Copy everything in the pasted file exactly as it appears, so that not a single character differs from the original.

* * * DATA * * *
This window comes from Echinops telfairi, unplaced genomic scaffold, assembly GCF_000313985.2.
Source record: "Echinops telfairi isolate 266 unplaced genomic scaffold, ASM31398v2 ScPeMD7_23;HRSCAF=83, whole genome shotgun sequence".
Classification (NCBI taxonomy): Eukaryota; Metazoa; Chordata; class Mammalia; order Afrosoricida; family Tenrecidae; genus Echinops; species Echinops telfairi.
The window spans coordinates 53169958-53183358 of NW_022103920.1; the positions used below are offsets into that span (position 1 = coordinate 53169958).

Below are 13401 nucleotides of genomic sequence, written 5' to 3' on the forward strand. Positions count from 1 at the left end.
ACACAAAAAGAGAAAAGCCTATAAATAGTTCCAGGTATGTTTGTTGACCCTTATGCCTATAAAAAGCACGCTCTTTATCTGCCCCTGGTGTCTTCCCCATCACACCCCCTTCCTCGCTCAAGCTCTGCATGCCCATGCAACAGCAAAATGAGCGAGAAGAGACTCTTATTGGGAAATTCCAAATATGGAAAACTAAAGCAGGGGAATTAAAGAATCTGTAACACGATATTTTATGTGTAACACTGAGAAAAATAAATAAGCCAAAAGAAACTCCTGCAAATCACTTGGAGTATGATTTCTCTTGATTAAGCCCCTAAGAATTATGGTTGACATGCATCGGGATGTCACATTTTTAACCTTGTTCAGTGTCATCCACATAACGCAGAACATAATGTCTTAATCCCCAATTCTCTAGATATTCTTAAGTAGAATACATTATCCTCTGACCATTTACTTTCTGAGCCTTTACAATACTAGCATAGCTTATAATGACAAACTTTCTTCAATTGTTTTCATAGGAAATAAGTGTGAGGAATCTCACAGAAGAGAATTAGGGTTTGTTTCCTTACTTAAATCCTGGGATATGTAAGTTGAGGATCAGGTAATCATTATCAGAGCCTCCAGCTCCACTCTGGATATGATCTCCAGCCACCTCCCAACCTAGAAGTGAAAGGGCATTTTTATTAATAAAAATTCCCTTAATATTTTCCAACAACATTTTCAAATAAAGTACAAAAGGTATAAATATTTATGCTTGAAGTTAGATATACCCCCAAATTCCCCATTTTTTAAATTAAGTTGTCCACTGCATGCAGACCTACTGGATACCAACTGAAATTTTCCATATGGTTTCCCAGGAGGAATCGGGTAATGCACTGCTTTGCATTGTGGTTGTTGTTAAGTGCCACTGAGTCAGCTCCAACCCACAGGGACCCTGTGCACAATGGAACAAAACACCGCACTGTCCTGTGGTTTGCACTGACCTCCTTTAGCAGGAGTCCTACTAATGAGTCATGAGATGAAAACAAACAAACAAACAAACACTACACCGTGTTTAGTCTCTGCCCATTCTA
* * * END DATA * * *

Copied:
This window comes from Echinops telfairi, unplaced genomic scaffold, assembly GCF_000313985.2.
Source record: "Echinops telfairi isolate 266 unplaced genomic scaffold, ASM31398v2 ScPeMD7_23;HRSCAF=83, whole genome shotgun sequence".
Classification (NCBI taxonomy): Eukaryota; Metazoa; Chordata; class Mammalia; order Afrosoricida; family Tenrecidae; genus Echinops; species Echinops telfairi.
The window spans coordinates 53169958-53183358 of NW_022103920.1; the positions used below are offsets into that span (position 1 = coordinate 53169958).

Below are 13401 nucleotides of genomic sequence, written 5' to 3' on the forward strand. Positions count from 1 at the left end.
ACACAAAAAGAGAAAAGCCTATAAATAGTTCCAGGTATGTTTGTTGACCCTTATGCCTATAAAAAGCACGCTCTTTATCTGCCCCTGGTGTCTTCCCCATCACACCCCCTTCCTCGCTCAAGCTCTGCATGCCCATGCAACAGCAAAATGAGCGAGAAGAGACTCTTATTGGGAAATTCCAAATATGGAAAACTAAAGCAGGGGAATTAAAGAATCTGTAACACGATATTTTATGTGTAACACTGAGAAAAATAAATAAGCCAAAAGAAACTCCTGCAAATCACTTGGAGTATGATTTCTCTTGATTAAGCCCCTAAGAATTATGGTTGACATGCATCGGGATGTCACATTTTTAACCTTGTTCAGTGTCATCCACATAACGCAGAACATAATGTCTTAATCCCCAATTCTCTAGATATTCTTAAGTAGAATACATTATCCTCTGACCATTTACTTTCTGAGCCTTTACAATACTAGCATAGCTTATAATGACAAACTTTCTTCAATTGTTTTCATAGGAAATAAGTGTGAGGAATCTCACAGAAGAGAATTAGGGTTTGTTTCCTTACTTAAATCCTGGGATATGTAAGTTGAGGATCAGGTAATCATTATCAGAGCCTCCAGCTCCACTCTGGATATGATCTCCAGCCACCTCCCAACCTAGAAGTGAAAGGGCATTTTTATTAATAAAAATTCCCTTAATATTTTCCAACAACATTTTCAAATAAAGTACAAAAGGTATAAATATTTATGCTTGAAGTTAGATATACCCCCAAATTCCCCATTTTTTAAATTAAGTTGTCCACTGCATGCAGACCTACTGGATACCAACTGAAATTTTCCATATGGTTTCCCAGGAGGAATCGGGTAATGCACTGCTTTGCATTGTGGTTGTTGTTAAGTGCCACTGAGTCAGCTCCAACCCACAGGGACCCTGTGCACAATGGAACAAAACACCGCACTGTCCTGTGGTTTGCACTGACCTCCTTTAGCAGGAGTCCTACTAATGAGTCATGAGATGAAAACAAACAAACAAACAAACACTACACCGTGTTTAGTCTCTGCCCATTCTA